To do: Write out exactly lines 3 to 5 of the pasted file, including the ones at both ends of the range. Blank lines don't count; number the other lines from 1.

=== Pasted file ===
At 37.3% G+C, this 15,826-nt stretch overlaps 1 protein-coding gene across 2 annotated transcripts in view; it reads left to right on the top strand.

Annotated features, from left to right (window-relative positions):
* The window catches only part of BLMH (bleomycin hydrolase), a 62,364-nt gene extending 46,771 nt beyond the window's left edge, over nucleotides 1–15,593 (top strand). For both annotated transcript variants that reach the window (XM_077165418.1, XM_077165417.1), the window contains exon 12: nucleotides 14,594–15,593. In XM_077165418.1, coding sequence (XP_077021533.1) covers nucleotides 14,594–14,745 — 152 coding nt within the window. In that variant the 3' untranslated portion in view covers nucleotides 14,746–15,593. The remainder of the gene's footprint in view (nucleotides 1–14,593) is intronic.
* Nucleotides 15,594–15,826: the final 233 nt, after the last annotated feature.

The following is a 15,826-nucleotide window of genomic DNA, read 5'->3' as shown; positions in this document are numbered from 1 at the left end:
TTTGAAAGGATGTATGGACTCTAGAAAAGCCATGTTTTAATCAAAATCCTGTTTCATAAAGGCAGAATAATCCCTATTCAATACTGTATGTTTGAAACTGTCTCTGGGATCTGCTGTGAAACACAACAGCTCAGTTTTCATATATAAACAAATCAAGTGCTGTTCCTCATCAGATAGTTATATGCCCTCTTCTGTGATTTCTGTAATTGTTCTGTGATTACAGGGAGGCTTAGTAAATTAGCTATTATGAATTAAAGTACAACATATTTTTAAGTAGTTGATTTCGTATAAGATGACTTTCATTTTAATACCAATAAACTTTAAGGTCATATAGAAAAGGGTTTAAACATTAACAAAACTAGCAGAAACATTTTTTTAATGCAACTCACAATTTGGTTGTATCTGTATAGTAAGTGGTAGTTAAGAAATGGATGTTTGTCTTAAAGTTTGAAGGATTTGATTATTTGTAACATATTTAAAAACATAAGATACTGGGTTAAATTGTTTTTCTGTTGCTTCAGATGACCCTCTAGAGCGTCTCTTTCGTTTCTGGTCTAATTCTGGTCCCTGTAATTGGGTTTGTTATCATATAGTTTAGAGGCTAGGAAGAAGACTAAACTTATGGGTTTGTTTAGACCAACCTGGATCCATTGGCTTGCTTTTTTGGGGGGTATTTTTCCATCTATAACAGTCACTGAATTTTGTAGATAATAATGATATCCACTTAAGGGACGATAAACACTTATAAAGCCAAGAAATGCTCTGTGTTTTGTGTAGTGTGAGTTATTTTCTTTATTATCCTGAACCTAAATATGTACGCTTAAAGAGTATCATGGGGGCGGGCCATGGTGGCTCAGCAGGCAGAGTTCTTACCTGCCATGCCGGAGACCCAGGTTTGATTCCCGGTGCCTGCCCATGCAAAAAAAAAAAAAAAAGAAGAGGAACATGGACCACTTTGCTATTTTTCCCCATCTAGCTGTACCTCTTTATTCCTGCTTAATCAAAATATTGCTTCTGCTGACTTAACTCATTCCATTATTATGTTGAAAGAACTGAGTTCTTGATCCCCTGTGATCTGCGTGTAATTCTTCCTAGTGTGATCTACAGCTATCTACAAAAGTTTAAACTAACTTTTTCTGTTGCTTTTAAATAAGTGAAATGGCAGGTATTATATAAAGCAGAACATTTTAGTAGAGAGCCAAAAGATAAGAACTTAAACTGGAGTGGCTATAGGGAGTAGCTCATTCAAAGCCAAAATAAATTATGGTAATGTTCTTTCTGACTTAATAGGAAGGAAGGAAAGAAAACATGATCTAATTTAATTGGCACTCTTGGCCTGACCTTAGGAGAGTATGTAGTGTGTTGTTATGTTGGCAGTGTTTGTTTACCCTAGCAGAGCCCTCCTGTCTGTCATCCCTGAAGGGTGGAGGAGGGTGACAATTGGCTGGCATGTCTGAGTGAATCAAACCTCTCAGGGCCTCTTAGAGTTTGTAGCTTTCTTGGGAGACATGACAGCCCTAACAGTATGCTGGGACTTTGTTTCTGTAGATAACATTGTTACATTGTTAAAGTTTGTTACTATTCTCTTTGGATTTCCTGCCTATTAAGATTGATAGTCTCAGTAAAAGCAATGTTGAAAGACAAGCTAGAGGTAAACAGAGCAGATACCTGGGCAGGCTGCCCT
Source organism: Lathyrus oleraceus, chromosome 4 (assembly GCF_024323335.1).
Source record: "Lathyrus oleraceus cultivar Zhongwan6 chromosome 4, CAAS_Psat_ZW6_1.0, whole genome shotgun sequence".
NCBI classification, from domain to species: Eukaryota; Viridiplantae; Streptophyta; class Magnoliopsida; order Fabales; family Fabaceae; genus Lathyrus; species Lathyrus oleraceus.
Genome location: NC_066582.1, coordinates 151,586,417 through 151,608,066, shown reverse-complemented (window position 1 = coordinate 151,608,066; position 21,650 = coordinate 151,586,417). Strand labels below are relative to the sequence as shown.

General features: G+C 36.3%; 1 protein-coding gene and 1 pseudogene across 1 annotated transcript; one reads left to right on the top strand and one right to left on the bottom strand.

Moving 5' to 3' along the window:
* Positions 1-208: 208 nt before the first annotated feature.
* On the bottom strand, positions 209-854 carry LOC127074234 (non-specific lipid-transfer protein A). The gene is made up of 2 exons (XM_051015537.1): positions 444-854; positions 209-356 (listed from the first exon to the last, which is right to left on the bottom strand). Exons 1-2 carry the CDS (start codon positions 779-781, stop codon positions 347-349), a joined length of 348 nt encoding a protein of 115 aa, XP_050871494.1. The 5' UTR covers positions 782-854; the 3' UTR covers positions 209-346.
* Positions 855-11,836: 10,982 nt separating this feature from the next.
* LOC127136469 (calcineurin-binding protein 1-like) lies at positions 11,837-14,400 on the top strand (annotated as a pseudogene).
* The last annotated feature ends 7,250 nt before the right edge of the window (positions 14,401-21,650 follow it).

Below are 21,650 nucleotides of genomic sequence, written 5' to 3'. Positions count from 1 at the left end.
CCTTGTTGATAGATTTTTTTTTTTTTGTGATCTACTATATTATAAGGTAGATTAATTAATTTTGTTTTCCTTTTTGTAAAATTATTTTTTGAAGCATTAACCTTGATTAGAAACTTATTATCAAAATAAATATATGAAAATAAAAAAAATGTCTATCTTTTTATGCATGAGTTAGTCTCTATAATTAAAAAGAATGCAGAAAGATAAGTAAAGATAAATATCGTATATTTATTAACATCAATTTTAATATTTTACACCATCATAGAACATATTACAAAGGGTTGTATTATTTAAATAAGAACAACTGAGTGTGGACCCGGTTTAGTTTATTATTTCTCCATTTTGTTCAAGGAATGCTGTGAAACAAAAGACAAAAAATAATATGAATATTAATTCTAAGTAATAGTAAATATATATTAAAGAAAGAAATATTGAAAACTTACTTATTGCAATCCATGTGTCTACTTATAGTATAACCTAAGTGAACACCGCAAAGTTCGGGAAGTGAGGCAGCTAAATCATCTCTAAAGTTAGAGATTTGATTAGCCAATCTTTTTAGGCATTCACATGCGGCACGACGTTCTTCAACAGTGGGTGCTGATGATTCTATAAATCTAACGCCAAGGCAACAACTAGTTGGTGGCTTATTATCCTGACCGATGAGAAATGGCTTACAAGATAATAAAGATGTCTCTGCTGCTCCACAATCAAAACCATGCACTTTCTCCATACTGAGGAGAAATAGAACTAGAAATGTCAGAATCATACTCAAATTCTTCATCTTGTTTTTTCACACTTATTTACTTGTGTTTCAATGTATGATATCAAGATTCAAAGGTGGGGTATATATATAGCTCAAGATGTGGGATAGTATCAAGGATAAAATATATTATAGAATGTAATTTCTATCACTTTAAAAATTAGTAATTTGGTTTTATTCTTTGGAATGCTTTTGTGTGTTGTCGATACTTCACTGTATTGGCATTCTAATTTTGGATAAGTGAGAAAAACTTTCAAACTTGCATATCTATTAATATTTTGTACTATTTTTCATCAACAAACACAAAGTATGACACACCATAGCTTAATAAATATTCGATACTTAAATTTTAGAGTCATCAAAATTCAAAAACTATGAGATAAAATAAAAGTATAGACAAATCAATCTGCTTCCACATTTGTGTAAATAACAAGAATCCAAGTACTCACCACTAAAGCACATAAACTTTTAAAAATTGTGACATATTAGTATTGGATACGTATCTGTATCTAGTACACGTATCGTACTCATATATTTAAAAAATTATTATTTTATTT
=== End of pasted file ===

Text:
* The window catches only part of BLMH (bleomycin hydrolase), a 62,364-nt gene extending 46,771 nt beyond the window's left edge, over nucleotides 1–15,593 (top strand). For both annotated transcript variants that reach the window (XM_077165418.1, XM_077165417.1), the window contains exon 12: nucleotides 14,594–15,593. In XM_077165418.1, coding sequence (XP_077021533.1) covers nucleotides 14,594–14,745 — 152 coding nt within the window. In that variant the 3' untranslated portion in view covers nucleotides 14,746–15,593. The remainder of the gene's footprint in view (nucleotides 1–14,593) is intronic.
* Nucleotides 15,594–15,826: the final 233 nt, after the last annotated feature.

The following is a 15,826-nucleotide window of genomic DNA, read 5'->3' as shown; positions in this document are numbered from 1 at the left end: